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ACA Has Increased Rx Drug Use, Cut Out-of-Pocket Spending

MONDAY, Aug. 22, 2016 (HealthDay News) -- The Affordable Care Act (ACA) has increased prescription use and reduced out-of-pocket spending, according to a report published online Aug. 17 in Health Affairs.

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Slight Decline in U.S. Prevalence of Latent TB From 2000 to 2011

MONDAY, Aug. 22, 2016 (HealthDay News) -- From 2000 to 2011 there was a slight decline in the prevalence of latent tuberculosis infection (LTBI) in the United States, according to a study published in the Aug. 15 issue of the American Journal of Respiratory and Critical Care Medicine.

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Antimicrobial Tx Duration Often Exceeds Recommendations

FRIDAY, Aug. 19, 2016 (HealthDay News) -- Antimicrobials are often prescribed for a longer duration than recommended in guidelines, according to a study published online Aug. 16 in the Journal of Hospital Medicine.

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Legal Issues Impact Delivery of Telehealth

THURSDAY, Aug. 18, 2016 (HealthDay News) -- Telehealth technologies can allow delivery of high-quality care at a lower cost, especially in underserved areas, but there is currently no uniform legal approach to telehealth, hampering its provision, according to a Health Policy Brief published online Aug. 15 in Health Affairs.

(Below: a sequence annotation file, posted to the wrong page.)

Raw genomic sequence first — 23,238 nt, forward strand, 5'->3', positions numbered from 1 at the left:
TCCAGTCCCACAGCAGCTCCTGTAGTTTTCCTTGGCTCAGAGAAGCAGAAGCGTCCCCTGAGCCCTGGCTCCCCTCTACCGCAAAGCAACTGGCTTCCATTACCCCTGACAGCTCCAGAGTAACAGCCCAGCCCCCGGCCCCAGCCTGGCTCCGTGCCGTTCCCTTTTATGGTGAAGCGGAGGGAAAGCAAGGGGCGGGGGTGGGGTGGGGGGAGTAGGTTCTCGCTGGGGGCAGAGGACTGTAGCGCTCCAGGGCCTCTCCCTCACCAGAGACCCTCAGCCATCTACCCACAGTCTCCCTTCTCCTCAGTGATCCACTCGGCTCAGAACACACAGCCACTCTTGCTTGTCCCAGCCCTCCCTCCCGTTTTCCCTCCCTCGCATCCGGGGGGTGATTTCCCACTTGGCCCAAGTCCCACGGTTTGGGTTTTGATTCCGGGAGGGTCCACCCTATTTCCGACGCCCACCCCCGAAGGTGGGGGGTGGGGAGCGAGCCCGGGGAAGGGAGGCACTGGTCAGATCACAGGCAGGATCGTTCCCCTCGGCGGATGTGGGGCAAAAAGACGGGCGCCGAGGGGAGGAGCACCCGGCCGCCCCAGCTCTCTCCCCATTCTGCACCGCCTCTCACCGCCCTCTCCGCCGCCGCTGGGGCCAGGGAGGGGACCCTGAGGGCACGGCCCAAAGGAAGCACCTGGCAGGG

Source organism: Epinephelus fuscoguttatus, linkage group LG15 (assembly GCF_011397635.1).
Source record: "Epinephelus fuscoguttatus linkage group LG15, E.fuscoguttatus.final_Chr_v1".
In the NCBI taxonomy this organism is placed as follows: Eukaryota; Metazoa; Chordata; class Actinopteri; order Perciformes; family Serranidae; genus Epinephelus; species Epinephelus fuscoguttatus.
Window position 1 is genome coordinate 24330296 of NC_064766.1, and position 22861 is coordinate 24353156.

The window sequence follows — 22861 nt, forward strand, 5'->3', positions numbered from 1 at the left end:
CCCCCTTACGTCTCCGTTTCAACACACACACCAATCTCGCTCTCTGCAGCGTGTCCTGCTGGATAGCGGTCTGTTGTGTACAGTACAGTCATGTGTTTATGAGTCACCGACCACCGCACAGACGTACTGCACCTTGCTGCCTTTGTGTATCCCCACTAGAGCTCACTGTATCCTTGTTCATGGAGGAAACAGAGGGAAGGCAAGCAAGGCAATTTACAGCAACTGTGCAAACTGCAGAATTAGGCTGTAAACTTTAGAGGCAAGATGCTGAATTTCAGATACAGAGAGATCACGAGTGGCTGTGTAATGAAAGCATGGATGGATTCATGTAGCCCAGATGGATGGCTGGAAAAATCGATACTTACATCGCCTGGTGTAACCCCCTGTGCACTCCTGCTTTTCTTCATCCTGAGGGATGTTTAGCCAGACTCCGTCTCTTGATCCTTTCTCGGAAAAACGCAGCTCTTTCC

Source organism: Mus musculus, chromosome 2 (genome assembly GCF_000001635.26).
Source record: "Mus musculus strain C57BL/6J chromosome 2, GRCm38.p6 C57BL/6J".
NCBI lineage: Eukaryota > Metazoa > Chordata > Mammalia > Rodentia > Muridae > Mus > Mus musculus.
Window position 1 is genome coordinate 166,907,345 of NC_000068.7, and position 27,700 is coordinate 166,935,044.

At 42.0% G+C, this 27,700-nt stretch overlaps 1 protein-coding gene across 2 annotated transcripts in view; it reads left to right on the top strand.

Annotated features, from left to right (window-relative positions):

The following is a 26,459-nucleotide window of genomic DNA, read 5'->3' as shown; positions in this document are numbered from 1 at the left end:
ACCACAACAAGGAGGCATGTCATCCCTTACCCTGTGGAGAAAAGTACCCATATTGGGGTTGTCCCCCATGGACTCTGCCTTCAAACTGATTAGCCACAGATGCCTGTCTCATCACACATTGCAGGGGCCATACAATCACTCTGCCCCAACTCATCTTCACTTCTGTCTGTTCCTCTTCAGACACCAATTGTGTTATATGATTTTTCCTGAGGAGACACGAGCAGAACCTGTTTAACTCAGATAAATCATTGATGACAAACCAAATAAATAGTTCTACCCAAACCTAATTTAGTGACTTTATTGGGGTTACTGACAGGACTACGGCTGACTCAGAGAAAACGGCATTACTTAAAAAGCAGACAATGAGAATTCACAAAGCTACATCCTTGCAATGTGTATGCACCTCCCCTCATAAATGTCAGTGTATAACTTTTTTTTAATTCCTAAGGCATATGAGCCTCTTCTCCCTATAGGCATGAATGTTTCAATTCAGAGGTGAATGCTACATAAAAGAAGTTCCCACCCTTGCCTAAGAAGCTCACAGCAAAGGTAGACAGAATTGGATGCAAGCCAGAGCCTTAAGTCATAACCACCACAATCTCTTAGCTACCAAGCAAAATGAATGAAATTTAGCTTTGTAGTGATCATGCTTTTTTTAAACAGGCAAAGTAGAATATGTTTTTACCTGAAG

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Full Med Adherence Reduces Costs for Patients With CVD

THURSDAY, Aug. 18, 2016 (HealthDay News) -- Full adherence to guideline-recommended therapies is associated with a reduced rate of major adverse cardiovascular events (MACE) and cost savings, according to a study published in the Aug. 23 issue of the Journal of the American College of Cardiology.

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Acetaminophen Appears Safe for Children With Mild Asthma

WEDNESDAY, Aug. 17, 2016 (HealthDay News) -- Acetaminophen does not worsen asthma symptoms in young children, according to a study published in the Aug. 18 issue of the New England Journal of Medicine.

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Residents Often Order Perceived Unnecessary Lab Tests

WEDNESDAY, Aug. 17, 2016 (HealthDay News) -- Residents frequently order perceived unnecessary inpatient laboratory tests, according to a study published online Aug. 13 in the Journal of Hospital Medicine.

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Antenatal Steroids Don't Cut Morbidity in Preterm Twins

WEDNESDAY, Aug. 17, 2016 (HealthDay News) -- Antenatal administration of corticosteroids is not associated with a reduction in the incidence of respiratory distress syndrome (RDS) in preterm twins, according to research published in the September issue of Obstetrics & Gynecology.

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Physician Under-Recognition of Angina Often Occurs

WEDNESDAY, Aug. 17, 2016 (HealthDay News) -- Physicians frequently under-recognize angina in their patients with coronary artery disease, with under-recognition more likely for patients with heart failure and less-frequent angina, according to research published online Aug. 16 in Circulation: Cardiovascular Quality and Outcomes.

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U.S. Female Doctors Reimbursed Significantly Less Than Males

TUESDAY, Aug. 16, 2016 (HealthDay News) -- Female doctors in the United States make much less than their male colleagues, according to a study published online Aug. 15 in the Postgraduate Medical Journal.